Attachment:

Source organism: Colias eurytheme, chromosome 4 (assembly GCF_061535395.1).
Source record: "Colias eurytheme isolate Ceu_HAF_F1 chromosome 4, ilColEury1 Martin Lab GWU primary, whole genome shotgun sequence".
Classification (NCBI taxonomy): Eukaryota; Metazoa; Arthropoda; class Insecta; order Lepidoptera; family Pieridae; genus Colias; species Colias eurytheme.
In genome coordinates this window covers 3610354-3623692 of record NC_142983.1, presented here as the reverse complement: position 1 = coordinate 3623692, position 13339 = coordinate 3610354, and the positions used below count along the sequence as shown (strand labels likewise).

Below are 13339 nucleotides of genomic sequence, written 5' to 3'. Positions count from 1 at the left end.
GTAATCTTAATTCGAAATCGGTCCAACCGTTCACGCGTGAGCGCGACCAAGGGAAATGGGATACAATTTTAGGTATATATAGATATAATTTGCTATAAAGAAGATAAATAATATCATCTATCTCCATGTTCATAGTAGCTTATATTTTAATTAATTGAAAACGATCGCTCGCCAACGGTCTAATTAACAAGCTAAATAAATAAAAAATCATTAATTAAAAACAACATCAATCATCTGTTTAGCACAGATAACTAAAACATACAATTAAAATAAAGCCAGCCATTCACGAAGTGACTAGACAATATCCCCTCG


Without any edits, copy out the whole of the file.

Source organism: Colias eurytheme, chromosome 4 (assembly GCF_061535395.1).
Source record: "Colias eurytheme isolate Ceu_HAF_F1 chromosome 4, ilColEury1 Martin Lab GWU primary, whole genome shotgun sequence".
Classification (NCBI taxonomy): Eukaryota; Metazoa; Arthropoda; class Insecta; order Lepidoptera; family Pieridae; genus Colias; species Colias eurytheme.
In genome coordinates this window covers 3610354-3623692 of record NC_142983.1, presented here as the reverse complement: position 1 = coordinate 3623692, position 13339 = coordinate 3610354, and the positions used below count along the sequence as shown (strand labels likewise).

Below are 13339 nucleotides of genomic sequence, written 5' to 3'. Positions count from 1 at the left end.
GTAATCTTAATTCGAAATCGGTCCAACCGTTCACGCGTGAGCGCGACCAAGGGAAATGGGATACAATTTTAGGTATATATAGATATAATTTGCTATAAAGAAGATAAATAATATCATCTATCTCCATGTTCATAGTAGCTTATATTTTAATTAATTGAAAACGATCGCTCGCCAACGGTCTAATTAACAAGCTAAATAAATAAAAAATCATTAATTAAAAACAACATCAATCATCTGTTTAGCACAGATAACTAAAACATACAATTAAAATAAAGCCAGCCATTCACGAAGTGACTAGACAATATCCCCTCG